Compassionate and funny, The Flock depicts the bumpy road to inclusion for this community, asking how we can live and worship alongside one another when our differences are so marked. How do we remain together when we’re so far apart? Selina Cadell stars.
THE BEAUTY QUEEN OF LEENANE
3 September – 2 October, Minerva Theatre
Written by Martin McDonagh and directed by Rachel O’Riordan, this co-production with Lyric Hammersmith Theatre will be designed by Good Teeth Theatre, with lighting designed by Kevin Treacy, music and sound designed by Anna Clock, and casting by Sam Stevenson.
In the mountains of Connemara, County Galway, Maureen Folan – a plain, lonely woman, tied to her manipulative and ageing mother, Mag – comes alive at her first and possibly last prospect of a loving relationship. But Mag has other ideas; and her interference sets in motion a train of events that leads inexorably towards the play’s breathtaking conclusion.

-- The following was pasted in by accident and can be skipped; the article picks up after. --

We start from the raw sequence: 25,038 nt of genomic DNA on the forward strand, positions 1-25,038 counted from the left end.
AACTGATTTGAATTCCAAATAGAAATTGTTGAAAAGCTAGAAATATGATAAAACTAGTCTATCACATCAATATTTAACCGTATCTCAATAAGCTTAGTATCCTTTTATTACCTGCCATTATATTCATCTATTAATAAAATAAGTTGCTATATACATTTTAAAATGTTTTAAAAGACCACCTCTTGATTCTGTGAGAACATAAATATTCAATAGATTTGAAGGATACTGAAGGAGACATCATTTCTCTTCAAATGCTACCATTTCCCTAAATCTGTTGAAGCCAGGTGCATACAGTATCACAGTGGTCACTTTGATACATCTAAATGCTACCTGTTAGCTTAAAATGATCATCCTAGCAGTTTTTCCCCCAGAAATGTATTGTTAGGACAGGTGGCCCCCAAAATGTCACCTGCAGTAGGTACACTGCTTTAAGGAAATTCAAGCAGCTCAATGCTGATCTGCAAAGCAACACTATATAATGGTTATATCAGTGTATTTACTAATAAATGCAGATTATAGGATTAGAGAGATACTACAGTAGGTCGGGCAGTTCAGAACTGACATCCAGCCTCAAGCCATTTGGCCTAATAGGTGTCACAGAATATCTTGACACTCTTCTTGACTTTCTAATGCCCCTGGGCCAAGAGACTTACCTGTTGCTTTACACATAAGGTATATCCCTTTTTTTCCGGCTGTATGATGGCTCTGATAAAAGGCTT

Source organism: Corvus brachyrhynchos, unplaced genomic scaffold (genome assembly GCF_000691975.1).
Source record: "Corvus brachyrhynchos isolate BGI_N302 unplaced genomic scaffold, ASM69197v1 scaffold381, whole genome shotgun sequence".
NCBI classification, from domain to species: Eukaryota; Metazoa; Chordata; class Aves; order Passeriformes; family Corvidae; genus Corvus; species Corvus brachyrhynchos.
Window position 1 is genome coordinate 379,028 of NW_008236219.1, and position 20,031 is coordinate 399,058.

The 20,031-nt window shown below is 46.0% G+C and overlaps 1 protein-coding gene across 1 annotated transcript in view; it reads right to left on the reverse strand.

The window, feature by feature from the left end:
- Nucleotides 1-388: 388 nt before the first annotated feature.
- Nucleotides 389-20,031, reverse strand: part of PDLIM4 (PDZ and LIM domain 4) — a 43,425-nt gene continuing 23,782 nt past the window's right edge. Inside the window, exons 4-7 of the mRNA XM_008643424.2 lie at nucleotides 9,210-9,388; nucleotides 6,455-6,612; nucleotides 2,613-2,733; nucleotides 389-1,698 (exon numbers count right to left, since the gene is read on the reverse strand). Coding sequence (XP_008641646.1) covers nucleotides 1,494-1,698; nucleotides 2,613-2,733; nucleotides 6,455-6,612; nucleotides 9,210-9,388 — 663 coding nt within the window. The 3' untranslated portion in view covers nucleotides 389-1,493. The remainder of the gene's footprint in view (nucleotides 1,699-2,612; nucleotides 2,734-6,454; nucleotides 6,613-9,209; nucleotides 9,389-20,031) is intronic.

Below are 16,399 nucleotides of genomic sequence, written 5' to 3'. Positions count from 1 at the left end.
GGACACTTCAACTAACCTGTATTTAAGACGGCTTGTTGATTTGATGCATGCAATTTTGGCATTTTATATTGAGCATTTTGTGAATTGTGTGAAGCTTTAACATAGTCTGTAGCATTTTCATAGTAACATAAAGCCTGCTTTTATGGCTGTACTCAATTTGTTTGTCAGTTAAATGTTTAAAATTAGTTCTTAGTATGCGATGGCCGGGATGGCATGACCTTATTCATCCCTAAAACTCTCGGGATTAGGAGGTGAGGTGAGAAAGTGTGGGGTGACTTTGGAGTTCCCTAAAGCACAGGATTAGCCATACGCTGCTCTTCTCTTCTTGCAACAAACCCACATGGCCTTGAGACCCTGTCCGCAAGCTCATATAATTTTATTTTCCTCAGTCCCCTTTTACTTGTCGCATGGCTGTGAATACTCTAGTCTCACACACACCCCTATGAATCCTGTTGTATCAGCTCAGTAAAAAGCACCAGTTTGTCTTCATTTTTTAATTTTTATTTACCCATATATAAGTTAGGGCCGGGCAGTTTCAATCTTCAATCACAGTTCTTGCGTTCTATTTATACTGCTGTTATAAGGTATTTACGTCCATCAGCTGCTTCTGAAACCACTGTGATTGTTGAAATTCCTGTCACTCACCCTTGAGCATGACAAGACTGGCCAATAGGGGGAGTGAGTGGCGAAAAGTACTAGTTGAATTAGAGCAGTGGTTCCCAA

THE LONG SONG
1 – 23 October, Festival Theatre
Charlotte Gwinner directs Suhayla El-Bushra’s adaptation of Andrea Levy’s novel.
Miss July is born into slavery in Jamaica and is brutally parted from both her mother, and her name. But what she retains is resilience, charisma and a subversive, spirited wit. This ebullient and life-affirming play finds humanity, resistance and hope in the darkest of times.
The production will be designed by Frankie Bradshaw, with lighting by Mark Doubleday, musical direction, vocal arrangements and additional composition by Michael Henry, sound by Helen Skiera, video by Dick Straker, movement by Angela Gasparetto, fights by Kev McCurdy and casting by Charlotte Sutton with Chandra Ruegg.